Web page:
static boolean setX(){
      x=5;
     return true;
  }
 static boolean setY(){
      y=5;
      return true;
  }
}

output :

using double pipe
x = 5
y = 0
using single pipe
x = 5
y = 5
answered Sep 9, 2015 by rajesh
0 votes

Good question. These two operators work the same in PHP and C#.

| is a bitwise OR. It will compare two values by their bits. E.g. 1101 | 0010 = 1111. This is extremely useful when using bit options. E.g. Read = 01 (0X01) Write = 10 (0X02) Read-Write = 11 (0X03). One useful example would be opening files. A simple example would be:

File.Open(FileAccess.Read | FileAccess.Write);  //Gives read/write access to the file

|| is a logical OR. This is the way most people think of OR and compares two values based on their truth. E.g. I am going to the store or I will go to the mall. This is the one used most often in code. E.g.

if(Name == "Admin" || Name == "Developer) { //allow access } //checks if name equals Admin OR Name equals Developer

PHP Resource: http://us3.php.net/language.operators.bitwise

C# Resources: http://msdn.microsoft.com/en-us/library/kxszd0kx(VS.71).aspx

http://msdn.microsoft.com/en-us/library/6373h346(VS.71).aspx

answered Sep 9, 2015 by rajesh
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The single pipe, |, is one of the bitwise operators.

From Wikipedia:

In the C programming language family, the bitwise OR operator is "|" (pipe). Again, this operator must not be confused with its Boolean "logical or" counterpart, which treats its operands as Boolean values, and is written "||" (two pipes).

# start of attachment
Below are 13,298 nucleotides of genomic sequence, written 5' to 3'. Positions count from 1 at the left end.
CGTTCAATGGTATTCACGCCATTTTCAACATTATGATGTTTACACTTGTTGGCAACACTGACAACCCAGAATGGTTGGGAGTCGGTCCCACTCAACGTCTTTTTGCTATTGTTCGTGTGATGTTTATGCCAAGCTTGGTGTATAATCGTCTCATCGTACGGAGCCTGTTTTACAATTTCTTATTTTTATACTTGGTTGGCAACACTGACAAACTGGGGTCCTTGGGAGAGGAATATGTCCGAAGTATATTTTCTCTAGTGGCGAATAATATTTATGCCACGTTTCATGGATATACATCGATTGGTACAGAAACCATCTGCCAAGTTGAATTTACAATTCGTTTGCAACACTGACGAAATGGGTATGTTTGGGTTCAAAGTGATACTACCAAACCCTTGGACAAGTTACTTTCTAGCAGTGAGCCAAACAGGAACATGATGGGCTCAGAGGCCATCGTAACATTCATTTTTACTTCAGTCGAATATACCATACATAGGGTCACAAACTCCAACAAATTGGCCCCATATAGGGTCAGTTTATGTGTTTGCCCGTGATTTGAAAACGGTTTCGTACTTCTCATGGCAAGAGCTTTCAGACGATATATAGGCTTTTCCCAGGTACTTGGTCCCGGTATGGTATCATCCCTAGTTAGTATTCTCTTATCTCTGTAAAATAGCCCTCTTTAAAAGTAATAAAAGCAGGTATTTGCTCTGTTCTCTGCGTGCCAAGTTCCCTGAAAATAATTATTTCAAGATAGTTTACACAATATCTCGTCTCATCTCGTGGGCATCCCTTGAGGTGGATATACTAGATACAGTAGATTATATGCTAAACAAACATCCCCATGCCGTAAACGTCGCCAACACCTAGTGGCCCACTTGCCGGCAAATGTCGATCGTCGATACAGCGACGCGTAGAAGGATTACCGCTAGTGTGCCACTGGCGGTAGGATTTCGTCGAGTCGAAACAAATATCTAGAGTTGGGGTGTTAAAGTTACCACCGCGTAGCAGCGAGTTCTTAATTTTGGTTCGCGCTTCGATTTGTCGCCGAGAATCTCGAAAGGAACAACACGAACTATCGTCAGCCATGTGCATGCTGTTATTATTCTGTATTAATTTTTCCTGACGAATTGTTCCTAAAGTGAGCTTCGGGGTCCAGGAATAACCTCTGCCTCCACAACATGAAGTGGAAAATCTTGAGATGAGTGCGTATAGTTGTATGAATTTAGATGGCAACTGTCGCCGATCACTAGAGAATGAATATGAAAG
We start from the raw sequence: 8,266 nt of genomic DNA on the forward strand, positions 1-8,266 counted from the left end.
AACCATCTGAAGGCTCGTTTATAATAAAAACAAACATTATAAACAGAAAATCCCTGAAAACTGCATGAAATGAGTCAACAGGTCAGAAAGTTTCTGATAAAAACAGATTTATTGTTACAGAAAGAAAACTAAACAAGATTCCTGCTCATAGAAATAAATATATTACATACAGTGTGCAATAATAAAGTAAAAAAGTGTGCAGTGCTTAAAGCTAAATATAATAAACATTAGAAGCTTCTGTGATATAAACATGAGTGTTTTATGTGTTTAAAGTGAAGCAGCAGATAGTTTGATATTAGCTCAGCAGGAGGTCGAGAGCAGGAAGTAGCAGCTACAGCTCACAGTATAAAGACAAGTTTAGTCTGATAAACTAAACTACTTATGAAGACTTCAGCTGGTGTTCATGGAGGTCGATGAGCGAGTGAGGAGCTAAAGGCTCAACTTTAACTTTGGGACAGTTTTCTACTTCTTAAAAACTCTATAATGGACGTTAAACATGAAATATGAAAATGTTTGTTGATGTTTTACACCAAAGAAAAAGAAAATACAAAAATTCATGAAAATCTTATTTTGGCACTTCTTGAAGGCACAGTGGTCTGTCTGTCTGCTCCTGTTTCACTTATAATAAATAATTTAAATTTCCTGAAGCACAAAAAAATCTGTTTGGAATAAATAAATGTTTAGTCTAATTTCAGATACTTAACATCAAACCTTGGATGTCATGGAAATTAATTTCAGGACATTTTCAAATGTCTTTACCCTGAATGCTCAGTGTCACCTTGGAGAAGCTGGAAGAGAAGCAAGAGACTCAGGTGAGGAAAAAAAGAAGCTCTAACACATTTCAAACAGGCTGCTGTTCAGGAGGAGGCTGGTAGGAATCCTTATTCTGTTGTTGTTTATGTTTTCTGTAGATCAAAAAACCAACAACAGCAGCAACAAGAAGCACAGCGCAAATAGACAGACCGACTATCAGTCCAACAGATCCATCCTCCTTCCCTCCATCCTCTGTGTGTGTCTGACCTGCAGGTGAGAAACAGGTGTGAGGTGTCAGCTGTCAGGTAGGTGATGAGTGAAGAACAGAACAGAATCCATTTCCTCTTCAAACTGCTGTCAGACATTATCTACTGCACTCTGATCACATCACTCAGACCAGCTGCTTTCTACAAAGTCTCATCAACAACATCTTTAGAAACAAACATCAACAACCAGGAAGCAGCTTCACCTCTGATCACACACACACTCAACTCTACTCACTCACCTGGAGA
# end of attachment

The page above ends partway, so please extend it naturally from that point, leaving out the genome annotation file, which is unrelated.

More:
answered Sep 9, 2015 by rajesh
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The | operator performs a bitwise OR of its two operands (meaning both sides must evaluate to false for it to return false) while the || operator will only evaluate the second operator if it needs to.

http://msdn.microsoft.com/en-us/library/kxszd0kx(VS.71).aspx

http://msdn.microsoft.com/en-us/library/6373h346(VS.71).aspx

answered Sep 9, 2015 by rajesh
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The singe pipe "|" is the "bitwise" or and should only be used when you know what you're doing. The double pipe "||" is a logical or, and can be used in logical statements, like "x == 0 || x == 1".

Here's an example of what the bitwise or does: if a=0101 and b=0011, then a|b=0111. If you're dealing with a logic system that treats any non-zero as true, then the bitwise or will act in the same way as the logical or, but it's counterpart (bitwise and, "&") will NOT. Also the bitwise or does not perform short circuit evaluation.

answered Sep 9, 2015 by rajesh
0 votes

|| (two pipes) is usually a logical or while | (one pipe) is a binary or. Off the top of my head, I can't think of any time the difference would be a big gotcha (other than when you're assigning the result to something else). However I sure someone else will have a situation where it matters.

Edit: Wow, six other answers in the time it took me to write this.

answered Sep 9, 2015 by rajesh
0 votes

Bitwise (|) vs. logical(||)! Think of logical as the Comparable objects in Java, comparing some distinguishable "parts" while the bitwise operator looks at these objects and instead of seeing if they are visually twins (like logical does), does a DNA sample and looks at the 0's and 1's instead.

answered Sep 9, 2015 by rajesh